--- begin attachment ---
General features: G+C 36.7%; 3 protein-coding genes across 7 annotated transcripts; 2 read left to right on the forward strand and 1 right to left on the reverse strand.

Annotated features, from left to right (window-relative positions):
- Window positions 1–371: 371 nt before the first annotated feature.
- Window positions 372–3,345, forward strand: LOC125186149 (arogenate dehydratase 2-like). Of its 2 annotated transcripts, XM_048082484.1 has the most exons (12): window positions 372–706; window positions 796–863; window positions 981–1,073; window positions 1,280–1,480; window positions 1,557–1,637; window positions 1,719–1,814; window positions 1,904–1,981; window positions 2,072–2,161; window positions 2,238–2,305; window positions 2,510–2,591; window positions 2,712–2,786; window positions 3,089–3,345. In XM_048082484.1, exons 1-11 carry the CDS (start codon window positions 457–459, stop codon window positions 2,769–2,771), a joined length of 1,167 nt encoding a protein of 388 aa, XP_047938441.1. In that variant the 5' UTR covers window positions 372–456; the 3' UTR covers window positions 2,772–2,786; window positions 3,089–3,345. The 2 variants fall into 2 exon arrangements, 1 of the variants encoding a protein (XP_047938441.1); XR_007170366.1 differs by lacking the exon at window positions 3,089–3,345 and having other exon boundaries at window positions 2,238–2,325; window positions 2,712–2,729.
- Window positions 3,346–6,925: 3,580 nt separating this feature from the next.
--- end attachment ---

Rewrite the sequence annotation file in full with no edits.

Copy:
General features: G+C 36.7%; 3 protein-coding genes across 7 annotated transcripts; 2 read left to right on the forward strand and 1 right to left on the reverse strand.

Annotated features, from left to right (window-relative positions):
- Window positions 1–371: 371 nt before the first annotated feature.
- Window positions 372–3,345, forward strand: LOC125186149 (arogenate dehydratase 2-like). Of its 2 annotated transcripts, XM_048082484.1 has the most exons (12): window positions 372–706; window positions 796–863; window positions 981–1,073; window positions 1,280–1,480; window positions 1,557–1,637; window positions 1,719–1,814; window positions 1,904–1,981; window positions 2,072–2,161; window positions 2,238–2,305; window positions 2,510–2,591; window positions 2,712–2,786; window positions 3,089–3,345. In XM_048082484.1, exons 1-11 carry the CDS (start codon window positions 457–459, stop codon window positions 2,769–2,771), a joined length of 1,167 nt encoding a protein of 388 aa, XP_047938441.1. In that variant the 5' UTR covers window positions 372–456; the 3' UTR covers window positions 2,772–2,786; window positions 3,089–3,345. The 2 variants fall into 2 exon arrangements, 1 of the variants encoding a protein (XP_047938441.1); XR_007170366.1 differs by lacking the exon at window positions 3,089–3,345 and having other exon boundaries at window positions 2,238–2,325; window positions 2,712–2,729.
- Window positions 3,346–6,925: 3,580 nt separating this feature from the next.